By Catherine M. Wallace
Eugene, Oregon: Cascade Books, 2015
Reviewed by Virginia Ramey Mollenkott
Dr. Catherine Wallace is a cultural historian at the Feinberg School of Medicine at Northwestern University. Thus she is in an ideal position to write books refuting cultural errors, and has already written several books on confronting Fundamentalism, such as the forthcoming title, Confronting Judgementalism.
In her preface to Confronting Religious Denial of Gay Marriage, Dr. Wallace explains that each of her books exemplifies two basic concepts: humanism (a commitment to humane treatment of people and honest use of language) and moral imagination (ability to cope with paradox, recognize patterns, and think symbolically). Since my first book (Adamant and Stone Chips, 1967) was subtitled A Christian Humanist Approach to Knowledge, and my second book (In Search of Balance, 1969) was all about attention to paradox, I felt that I was reading the work of a kindred spirit.
Calling herself a “Jesuit-educated Catholic brought up by a generation of gutsy, radical nuns” (p. 5), Wallace acknowledges that she began public support of gay marriage in 1992, before even civil unions existed in the United States. Her 1998 book For Fidelity: How Intimacy and Commitment Enrich Our Lives, helped to establish that support. For Fidelity was published just one year before the Moral Majority sent out one of its first fund-raising letters for a “war against homosexuality.” Those were hard times for gay Christians like myself, despite Harper San Francisco’s publication in 1978 of Letha Scanzoni’s and my book Is the Homosexual My Neighbor? and an updated version in 1994; or John McNeill’s The Church and the Homosexual, already in its third edition by 1988.
Wallace begins with a very important question: why is the Religious Right so upset by gay marriage rather than by child poverty, or handgun violence, or military spending? She then proceeds to build evidence for her thesis: while “Christianity slowly separated from its Jewish origins, sexual renunciation took the place of kosher dietary restrictions and purity rituals as a boundary maker for Christian community.” And “none of this goes back to Jesus… Christian humanism fearlessly returns to scholarship on the moral teaching of Jesus, unencumbered by slavish deference to what the Vatican or the televangelists have said or thought in the meantime.” (pp. 27-28).
The influence of Plato (about 400 B.C.E) and Neoplatonism thereafter, with its dismissal of the body and the emotions, has shaped early Christian theology and continues to dominate many theological statements. Especially in Wallace’s own tradition, Roman Catholicism, “the past is a prison” because no error can ever be corrected, including the error that only procreation can justify sexual congress—and this despite the fact that 98% of sexually active Catholic women of child-bearing age have used birth-control! (p.36).
Wallace provides an excellent chapter on biblical interpretation, demonstrating that because of the radical inclusion described in Acts 10:9-48, neither Romans 1:20-32 nor Leviticus 18 can be properly interpreted as calling anyone unclean because God created them clean (see verses 15 and 28).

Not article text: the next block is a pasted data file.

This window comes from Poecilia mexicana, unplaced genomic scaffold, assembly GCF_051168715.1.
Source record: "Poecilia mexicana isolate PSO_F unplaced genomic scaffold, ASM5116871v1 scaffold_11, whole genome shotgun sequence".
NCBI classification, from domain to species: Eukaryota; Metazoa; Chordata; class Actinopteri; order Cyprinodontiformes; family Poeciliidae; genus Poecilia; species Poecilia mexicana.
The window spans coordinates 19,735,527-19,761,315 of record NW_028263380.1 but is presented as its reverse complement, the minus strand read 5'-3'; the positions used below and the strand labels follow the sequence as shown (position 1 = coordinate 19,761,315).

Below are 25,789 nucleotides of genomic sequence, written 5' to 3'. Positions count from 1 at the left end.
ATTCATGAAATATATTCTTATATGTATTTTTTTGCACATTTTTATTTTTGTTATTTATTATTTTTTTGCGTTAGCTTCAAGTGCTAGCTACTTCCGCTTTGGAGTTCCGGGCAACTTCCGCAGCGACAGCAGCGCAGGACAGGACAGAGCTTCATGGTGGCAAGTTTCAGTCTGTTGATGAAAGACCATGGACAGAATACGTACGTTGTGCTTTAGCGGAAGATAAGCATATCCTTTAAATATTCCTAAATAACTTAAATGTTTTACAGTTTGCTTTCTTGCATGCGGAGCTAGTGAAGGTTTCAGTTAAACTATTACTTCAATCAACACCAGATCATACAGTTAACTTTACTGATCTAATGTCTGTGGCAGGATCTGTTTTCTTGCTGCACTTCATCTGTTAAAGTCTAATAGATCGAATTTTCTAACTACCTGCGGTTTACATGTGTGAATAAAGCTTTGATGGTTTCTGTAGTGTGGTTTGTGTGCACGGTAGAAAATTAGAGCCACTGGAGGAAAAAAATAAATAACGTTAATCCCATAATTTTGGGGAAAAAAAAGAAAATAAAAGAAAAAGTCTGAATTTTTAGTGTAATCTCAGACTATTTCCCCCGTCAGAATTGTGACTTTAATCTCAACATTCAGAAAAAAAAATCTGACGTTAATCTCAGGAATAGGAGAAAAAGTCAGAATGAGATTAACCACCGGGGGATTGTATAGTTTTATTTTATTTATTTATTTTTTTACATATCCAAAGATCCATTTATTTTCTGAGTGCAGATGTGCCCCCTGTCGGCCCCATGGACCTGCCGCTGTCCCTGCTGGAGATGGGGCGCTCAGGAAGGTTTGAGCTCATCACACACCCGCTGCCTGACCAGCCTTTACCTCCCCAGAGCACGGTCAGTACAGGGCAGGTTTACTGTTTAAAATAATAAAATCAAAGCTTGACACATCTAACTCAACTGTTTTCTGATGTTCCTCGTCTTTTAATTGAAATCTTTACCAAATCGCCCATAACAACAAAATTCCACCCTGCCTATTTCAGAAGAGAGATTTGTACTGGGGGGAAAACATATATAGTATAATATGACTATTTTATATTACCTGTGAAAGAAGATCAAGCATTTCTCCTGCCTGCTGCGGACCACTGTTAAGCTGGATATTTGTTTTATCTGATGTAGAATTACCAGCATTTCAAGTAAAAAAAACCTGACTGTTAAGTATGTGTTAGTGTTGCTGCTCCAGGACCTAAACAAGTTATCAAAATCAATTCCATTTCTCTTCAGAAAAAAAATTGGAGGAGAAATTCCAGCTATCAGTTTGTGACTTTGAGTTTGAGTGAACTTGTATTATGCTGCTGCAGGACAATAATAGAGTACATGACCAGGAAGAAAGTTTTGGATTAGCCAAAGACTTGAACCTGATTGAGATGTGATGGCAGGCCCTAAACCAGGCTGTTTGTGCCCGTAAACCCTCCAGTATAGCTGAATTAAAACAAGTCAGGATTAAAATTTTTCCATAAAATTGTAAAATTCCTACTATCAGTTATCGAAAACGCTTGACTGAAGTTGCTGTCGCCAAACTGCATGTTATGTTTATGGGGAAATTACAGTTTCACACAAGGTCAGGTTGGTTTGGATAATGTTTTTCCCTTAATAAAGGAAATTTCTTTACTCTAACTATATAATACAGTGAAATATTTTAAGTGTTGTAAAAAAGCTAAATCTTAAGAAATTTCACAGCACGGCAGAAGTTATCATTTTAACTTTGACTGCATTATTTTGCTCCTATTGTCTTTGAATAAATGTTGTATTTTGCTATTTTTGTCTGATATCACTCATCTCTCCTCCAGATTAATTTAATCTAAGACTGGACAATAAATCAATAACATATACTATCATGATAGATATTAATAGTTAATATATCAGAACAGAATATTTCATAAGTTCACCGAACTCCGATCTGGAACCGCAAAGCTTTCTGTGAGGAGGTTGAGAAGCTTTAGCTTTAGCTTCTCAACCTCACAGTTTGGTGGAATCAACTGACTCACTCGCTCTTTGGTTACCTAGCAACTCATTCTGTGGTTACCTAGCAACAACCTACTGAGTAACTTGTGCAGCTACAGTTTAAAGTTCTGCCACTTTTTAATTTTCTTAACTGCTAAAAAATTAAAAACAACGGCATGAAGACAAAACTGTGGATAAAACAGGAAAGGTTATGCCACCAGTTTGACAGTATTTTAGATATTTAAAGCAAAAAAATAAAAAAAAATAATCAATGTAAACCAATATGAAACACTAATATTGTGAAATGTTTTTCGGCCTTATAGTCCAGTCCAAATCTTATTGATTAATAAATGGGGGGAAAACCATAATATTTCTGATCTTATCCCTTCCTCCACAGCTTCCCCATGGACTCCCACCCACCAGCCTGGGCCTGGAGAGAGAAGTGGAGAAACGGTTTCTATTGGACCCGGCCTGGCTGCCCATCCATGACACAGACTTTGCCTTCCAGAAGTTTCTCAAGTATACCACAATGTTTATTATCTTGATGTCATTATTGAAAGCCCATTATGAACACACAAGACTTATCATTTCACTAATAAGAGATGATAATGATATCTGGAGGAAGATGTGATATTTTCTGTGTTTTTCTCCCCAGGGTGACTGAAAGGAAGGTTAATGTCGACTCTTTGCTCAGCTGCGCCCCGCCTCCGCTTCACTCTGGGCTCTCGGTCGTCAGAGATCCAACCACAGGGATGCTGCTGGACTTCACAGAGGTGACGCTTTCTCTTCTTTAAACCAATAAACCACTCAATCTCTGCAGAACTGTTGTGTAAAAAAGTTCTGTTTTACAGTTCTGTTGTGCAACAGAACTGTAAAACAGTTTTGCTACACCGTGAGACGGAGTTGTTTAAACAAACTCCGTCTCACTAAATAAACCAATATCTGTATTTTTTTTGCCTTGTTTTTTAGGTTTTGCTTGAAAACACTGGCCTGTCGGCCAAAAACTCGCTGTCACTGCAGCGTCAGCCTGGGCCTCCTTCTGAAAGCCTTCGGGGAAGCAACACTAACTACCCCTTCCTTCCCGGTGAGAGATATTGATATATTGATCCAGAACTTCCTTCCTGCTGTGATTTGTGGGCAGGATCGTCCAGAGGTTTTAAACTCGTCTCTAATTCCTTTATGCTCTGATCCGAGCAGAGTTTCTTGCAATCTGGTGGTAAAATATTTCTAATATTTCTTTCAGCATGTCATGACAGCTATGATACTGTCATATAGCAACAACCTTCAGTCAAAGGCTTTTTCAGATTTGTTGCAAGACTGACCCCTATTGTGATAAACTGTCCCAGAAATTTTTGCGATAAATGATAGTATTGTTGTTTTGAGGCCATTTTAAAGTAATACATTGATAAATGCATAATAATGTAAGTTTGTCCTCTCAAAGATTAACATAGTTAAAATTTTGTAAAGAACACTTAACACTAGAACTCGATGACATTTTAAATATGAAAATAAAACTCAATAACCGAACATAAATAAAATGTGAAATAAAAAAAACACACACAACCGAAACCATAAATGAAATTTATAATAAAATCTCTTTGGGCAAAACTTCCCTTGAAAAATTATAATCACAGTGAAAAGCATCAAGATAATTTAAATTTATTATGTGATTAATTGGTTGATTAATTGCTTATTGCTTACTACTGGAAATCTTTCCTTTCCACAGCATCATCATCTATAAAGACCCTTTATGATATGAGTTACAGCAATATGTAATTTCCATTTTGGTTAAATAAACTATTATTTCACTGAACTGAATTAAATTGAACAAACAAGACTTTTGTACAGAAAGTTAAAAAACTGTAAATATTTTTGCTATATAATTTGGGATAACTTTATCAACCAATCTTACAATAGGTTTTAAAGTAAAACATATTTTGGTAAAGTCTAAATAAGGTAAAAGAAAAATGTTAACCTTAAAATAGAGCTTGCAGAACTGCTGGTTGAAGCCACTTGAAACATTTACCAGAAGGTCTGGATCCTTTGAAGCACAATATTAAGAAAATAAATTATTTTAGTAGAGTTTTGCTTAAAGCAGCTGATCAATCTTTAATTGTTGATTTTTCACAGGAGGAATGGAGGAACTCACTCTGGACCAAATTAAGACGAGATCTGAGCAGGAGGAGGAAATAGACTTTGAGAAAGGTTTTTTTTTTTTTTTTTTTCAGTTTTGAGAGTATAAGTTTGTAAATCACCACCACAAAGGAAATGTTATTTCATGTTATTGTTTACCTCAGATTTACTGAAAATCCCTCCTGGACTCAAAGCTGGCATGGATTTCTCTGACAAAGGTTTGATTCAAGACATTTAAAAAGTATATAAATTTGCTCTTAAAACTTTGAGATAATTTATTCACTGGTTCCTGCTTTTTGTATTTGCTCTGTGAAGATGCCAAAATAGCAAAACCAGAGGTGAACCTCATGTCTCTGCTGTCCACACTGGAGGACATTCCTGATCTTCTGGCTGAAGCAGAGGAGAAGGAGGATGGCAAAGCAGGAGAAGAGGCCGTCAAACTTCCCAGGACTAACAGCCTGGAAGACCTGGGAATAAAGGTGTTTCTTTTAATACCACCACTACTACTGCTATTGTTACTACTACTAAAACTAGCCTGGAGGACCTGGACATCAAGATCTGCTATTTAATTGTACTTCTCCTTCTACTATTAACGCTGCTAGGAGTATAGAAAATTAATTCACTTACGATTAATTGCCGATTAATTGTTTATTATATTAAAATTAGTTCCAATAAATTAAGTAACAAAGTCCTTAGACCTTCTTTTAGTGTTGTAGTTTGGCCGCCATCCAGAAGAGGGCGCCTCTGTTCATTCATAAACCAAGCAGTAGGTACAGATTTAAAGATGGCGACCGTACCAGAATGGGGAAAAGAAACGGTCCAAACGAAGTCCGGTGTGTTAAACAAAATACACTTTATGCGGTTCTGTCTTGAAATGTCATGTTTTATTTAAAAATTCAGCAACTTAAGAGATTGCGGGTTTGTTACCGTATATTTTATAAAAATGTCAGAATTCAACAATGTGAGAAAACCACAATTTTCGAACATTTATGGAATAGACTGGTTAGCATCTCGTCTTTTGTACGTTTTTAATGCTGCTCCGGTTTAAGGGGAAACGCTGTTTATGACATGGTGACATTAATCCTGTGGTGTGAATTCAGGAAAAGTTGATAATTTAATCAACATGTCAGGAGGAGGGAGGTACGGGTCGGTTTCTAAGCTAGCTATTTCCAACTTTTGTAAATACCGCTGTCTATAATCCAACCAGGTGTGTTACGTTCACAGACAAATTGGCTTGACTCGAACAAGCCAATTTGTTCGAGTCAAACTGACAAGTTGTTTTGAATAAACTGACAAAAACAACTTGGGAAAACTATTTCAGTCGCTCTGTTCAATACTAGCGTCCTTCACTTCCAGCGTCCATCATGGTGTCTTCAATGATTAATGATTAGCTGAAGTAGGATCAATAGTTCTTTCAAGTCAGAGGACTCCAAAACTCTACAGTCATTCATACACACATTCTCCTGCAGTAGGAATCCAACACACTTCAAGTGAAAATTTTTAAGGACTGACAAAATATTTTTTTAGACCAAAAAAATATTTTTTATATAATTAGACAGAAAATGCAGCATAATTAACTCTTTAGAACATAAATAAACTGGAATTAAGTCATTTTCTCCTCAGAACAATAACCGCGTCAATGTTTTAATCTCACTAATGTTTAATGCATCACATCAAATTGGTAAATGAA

I do have one reservation about the chapter on the Bible: Wallace’s sweeping condemnation of all casual sex as being “exploitative” and “self-denigrating” (p.49). There are some individuals who are sufficiently damaged that casual sex is the best that they can manage in their yearning to reach toward meaningful relationship. So I bear in mind the advice of my mentor, John McNeill: “Never put down anybody’s attempts to relate.” In context, however, Wallace is thinking primarily about exploitations such as sex trafficking, clerical pedophilia, and the bullying encouraged by the Right’s “war on homosexuality.” And in such cases her condemnation is crucial and deserved.
In her wonderful chapter exploring whether gay marriage is sinful or sacred, Dr. Wallace defines marriage as “an agreement to work hard forever after to be a responsible grown-up in this relationship” (p.70). In fact, she argues, “the marital relationship mirrors in finite and fallible human ways the infinite and steadfast love that God is” (p. 71). And the blessing of enacting a sacred relationship does not depend on the gender of the parties, but rather on their reciprocity and mutual intimacy, their moral commitment to the relationship.
Hence, Wallace concludes, “churches should honor and celebrate gay marriages, because authentic marital relationships symbolize the human encounter with God” (p.73). To deny this in the name of Christ is nothing short of blasphemy (i.e. speaking evil of that which is sacred). And Wallace reminds us that the “only people Jesus harshly condemned were religious authorities who condemned others in the name of God” (p. 83).
Dr. Wallace’s personal stories enhance her style, and her rigorous rationality illuminates every page. She has provided Christian churches with a brief and concise book that is ideal both for individual study and for discussion in groups.
© 2016 by Christian Feminism Today